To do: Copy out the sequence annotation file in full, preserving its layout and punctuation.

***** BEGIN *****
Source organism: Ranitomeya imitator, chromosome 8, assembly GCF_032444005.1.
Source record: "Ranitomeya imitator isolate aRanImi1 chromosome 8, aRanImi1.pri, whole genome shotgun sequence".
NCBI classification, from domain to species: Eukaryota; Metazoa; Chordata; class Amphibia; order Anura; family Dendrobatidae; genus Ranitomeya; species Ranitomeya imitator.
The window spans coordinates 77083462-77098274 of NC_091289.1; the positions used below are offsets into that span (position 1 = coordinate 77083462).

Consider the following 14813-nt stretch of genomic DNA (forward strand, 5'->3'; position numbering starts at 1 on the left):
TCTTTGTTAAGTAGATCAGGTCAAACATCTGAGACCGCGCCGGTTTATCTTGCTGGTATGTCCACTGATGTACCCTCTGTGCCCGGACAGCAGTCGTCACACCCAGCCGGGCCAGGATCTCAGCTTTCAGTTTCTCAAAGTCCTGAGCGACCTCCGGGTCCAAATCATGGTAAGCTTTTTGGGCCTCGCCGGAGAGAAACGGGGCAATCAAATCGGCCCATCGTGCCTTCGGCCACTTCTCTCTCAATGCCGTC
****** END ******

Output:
Source organism: Ranitomeya imitator, chromosome 8, assembly GCF_032444005.1.
Source record: "Ranitomeya imitator isolate aRanImi1 chromosome 8, aRanImi1.pri, whole genome shotgun sequence".
NCBI classification, from domain to species: Eukaryota; Metazoa; Chordata; class Amphibia; order Anura; family Dendrobatidae; genus Ranitomeya; species Ranitomeya imitator.
The window spans coordinates 77083462-77098274 of NC_091289.1; the positions used below are offsets into that span (position 1 = coordinate 77083462).

Consider the following 14813-nt stretch of genomic DNA (forward strand, 5'->3'; position numbering starts at 1 on the left):
TCTTTGTTAAGTAGATCAGGTCAAACATCTGAGACCGCGCCGGTTTATCTTGCTGGTATGTCCACTGATGTACCCTCTGTGCCCGGACAGCAGTCGTCACACCCAGCCGGGCCAGGATCTCAGCTTTCAGTTTCTCAAAGTCCTGAGCGACCTCCGGGTCCAAATCATGGTAAGCTTTTTGGGCCTCGCCGGAGAGAAACGGGGCAATCAAATCGGCCCATCGTGCCTTCGGCCACTTCTCTCTCAATGCCGTC